Back in the old days, music was recorded in an actual recording studio on analog tape machines.
In the early days of the Beatles, engineers wore white lab coats and neckties. Experimentation was frowned upon and only certain approved personnel could touch the knobs. There was no school to learn the process of sound or audio engineering or making recordings; engineers learned on the job. How did you become a sound engineer? Push your way in by hoping a record company was hiring or finding a producer who was willing to take you on as a trainee.
There are several incredibly entertaining books on the work of the recording engineer back in the 1960s and 1970s, the era of classic rock and roll. You can find them all on Amazon.
I just finished reading a book by producer/engineer Bill Schnee titled Chairman of the Board. Schnee worked with Three Dog Night, Ringo Starr, Carly Simon, Barbra Streisand, Neil Diamond, Marvin Gay, Boz Scaggs, Steely Dan, Whitney Houston, Dire Straits, the Pointer Sisters and many more notable names. I’ll come back to Bill Schnee later.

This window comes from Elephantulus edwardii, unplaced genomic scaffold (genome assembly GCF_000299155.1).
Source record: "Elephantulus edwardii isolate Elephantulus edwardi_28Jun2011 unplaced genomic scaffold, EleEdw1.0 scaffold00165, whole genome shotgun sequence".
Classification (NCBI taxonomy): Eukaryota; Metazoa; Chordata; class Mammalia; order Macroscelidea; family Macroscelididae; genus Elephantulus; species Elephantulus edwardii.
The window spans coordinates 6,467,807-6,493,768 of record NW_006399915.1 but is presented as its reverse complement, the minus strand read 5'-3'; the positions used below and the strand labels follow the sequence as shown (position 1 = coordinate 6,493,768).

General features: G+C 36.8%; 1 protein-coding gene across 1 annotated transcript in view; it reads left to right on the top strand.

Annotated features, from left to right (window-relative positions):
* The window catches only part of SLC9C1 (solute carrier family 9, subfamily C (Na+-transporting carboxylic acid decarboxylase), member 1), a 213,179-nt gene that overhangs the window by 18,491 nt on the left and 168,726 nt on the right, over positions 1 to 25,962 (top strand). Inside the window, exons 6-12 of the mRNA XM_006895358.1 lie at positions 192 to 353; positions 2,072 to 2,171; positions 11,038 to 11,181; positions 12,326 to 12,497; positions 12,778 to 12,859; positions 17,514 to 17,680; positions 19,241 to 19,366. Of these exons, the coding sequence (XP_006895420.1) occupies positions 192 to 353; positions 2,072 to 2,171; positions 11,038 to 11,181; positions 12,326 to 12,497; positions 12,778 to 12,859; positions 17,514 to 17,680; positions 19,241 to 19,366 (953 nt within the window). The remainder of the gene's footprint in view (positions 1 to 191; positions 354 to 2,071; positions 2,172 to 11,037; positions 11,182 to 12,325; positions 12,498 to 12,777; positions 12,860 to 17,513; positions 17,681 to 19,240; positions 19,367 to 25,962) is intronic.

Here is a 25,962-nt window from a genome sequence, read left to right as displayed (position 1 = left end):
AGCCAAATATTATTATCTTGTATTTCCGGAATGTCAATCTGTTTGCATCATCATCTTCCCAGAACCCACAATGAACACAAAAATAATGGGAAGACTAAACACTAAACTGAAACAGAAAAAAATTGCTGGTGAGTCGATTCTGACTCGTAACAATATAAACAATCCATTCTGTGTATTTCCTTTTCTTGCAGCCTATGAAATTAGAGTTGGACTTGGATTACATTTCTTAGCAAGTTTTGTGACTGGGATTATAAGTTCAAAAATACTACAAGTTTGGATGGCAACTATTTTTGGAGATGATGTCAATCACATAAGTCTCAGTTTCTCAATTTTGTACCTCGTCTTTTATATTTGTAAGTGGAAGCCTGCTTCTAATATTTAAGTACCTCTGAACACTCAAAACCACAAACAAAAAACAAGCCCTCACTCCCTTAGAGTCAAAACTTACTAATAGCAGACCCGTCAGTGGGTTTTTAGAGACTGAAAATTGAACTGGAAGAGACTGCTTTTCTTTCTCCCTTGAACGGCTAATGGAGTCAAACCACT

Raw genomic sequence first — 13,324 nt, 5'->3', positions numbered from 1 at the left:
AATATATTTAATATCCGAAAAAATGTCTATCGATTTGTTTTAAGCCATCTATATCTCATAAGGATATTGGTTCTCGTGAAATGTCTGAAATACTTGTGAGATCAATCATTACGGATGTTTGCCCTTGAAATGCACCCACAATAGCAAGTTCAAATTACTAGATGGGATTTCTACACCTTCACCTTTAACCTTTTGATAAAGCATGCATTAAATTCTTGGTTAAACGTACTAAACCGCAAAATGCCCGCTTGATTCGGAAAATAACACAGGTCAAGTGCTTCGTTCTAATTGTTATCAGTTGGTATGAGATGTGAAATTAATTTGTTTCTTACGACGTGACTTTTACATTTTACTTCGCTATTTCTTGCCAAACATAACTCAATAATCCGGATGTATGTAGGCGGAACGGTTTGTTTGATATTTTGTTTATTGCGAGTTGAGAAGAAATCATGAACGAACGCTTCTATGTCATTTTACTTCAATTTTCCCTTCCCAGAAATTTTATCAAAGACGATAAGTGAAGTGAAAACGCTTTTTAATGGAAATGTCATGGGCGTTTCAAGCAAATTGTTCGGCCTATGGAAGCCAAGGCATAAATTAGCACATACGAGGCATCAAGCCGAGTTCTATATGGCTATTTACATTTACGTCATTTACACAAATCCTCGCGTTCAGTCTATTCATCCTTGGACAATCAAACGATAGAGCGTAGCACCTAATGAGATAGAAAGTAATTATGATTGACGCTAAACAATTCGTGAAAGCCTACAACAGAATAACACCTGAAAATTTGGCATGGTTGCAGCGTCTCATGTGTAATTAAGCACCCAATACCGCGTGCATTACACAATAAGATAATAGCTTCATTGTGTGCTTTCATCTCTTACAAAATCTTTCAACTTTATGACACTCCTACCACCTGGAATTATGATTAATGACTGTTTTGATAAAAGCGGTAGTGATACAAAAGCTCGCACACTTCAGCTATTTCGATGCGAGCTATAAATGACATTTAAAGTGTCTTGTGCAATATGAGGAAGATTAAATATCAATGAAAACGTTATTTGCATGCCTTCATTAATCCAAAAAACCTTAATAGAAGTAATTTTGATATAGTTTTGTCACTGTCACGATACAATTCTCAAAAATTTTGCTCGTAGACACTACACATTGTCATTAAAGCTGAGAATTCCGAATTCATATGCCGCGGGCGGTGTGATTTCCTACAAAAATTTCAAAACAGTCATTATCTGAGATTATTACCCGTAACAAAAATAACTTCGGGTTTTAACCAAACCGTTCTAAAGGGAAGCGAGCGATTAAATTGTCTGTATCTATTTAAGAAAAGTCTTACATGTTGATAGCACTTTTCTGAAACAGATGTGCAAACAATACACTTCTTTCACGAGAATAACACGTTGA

The other engineers who have written books I recommend are Geoff Emerick, Glyn Johns and Ken Scott. Do not let the subject matter of sound engineering scare you away. These are well-written books with many stories of classic albums and famous people. You might even have a greater understanding and appreciation for the making of the albums you know by heart.
Mention the Beatles music and you think of producer George Martin. During the middle years, when the Beatles did their most experimental work, it was Geoff Emerick assisting Martin in the control room. Emerick started at the bottom of the recording ladder, but after a few years found himself working on “Tomorrow Never Knows” and “Strawberry Fields Forever”, two songs that made other recording personnel take serious notice. How did they create those textured and creative sounds? Emerick will tell you how. Each of these authors will walk you through their groundbreaking creative accomplishments.